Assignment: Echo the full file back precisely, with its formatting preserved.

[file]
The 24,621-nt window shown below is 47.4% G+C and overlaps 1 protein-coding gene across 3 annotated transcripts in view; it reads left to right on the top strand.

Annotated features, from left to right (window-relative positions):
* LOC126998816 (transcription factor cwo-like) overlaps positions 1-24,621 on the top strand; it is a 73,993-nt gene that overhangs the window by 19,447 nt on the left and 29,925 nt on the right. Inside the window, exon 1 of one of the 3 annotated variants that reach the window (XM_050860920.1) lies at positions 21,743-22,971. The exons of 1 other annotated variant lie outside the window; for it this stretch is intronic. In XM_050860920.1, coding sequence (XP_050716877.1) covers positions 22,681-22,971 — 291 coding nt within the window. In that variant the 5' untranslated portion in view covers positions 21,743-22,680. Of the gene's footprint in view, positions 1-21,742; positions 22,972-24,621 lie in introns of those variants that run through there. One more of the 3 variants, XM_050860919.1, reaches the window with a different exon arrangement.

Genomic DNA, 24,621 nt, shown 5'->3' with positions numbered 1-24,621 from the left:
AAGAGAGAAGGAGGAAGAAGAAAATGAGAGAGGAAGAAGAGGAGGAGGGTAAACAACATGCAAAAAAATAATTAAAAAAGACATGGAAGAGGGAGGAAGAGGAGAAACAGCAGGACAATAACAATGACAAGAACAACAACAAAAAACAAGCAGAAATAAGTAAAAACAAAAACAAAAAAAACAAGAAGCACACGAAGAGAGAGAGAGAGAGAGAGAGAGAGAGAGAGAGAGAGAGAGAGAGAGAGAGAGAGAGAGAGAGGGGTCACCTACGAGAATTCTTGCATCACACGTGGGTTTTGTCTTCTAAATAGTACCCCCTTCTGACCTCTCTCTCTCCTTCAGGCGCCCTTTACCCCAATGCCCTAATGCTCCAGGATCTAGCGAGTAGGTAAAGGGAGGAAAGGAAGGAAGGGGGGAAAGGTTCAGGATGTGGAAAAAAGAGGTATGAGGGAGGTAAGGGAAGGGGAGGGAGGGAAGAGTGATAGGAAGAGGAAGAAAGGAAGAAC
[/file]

The 24,621-nt window shown below is 47.4% G+C and overlaps 1 protein-coding gene across 3 annotated transcripts in view; it reads left to right on the top strand.

Annotated features, from left to right (window-relative positions):
* LOC126998816 (transcription factor cwo-like) overlaps positions 1-24,621 on the top strand; it is a 73,993-nt gene that overhangs the window by 19,447 nt on the left and 29,925 nt on the right. Inside the window, exon 1 of one of the 3 annotated variants that reach the window (XM_050860920.1) lies at positions 21,743-22,971. The exons of 1 other annotated variant lie outside the window; for it this stretch is intronic. In XM_050860920.1, coding sequence (XP_050716877.1) covers positions 22,681-22,971 — 291 coding nt within the window. In that variant the 5' untranslated portion in view covers positions 21,743-22,680. Of the gene's footprint in view, positions 1-21,742; positions 22,972-24,621 lie in introns of those variants that run through there. One more of the 3 variants, XM_050860919.1, reaches the window with a different exon arrangement.

Genomic DNA, 24,621 nt, shown 5'->3' with positions numbered 1-24,621 from the left:
AAGAGAGAAGGAGGAAGAAGAAAATGAGAGAGGAAGAAGAGGAGGAGGGTAAACAACATGCAAAAAAATAATTAAAAAAGACATGGAAGAGGGAGGAAGAGGAGAAACAGCAGGACAATAACAATGACAAGAACAACAACAAAAAACAAGCAGAAATAAGTAAAAACAAAAACAAAAAAAACAAGAAGCACACGAAGAGAGAGAGAGAGAGAGAGAGAGAGAGAGAGAGAGAGAGAGAGAGAGAGAGAGAGAGAGAGAGGGGTCACCTACGAGAATTCTTGCATCACACGTGGGTTTTGTCTTCTAAATAGTACCCCCTTCTGACCTCTCTCTCTCCTTCAGGCGCCCTTTACCCCAATGCCCTAATGCTCCAGGATCTAGCGAGTAGGTAAAGGGAGGAAAGGAAGGAAGGGGGGAAAGGTTCAGGATGTGGAAAAAAGAGGTATGAGGGAGGTAAGGGAAGGGGAGGGAGGGAAGAGTGATAGGAAGAGGAAGAAAGGAAGAAC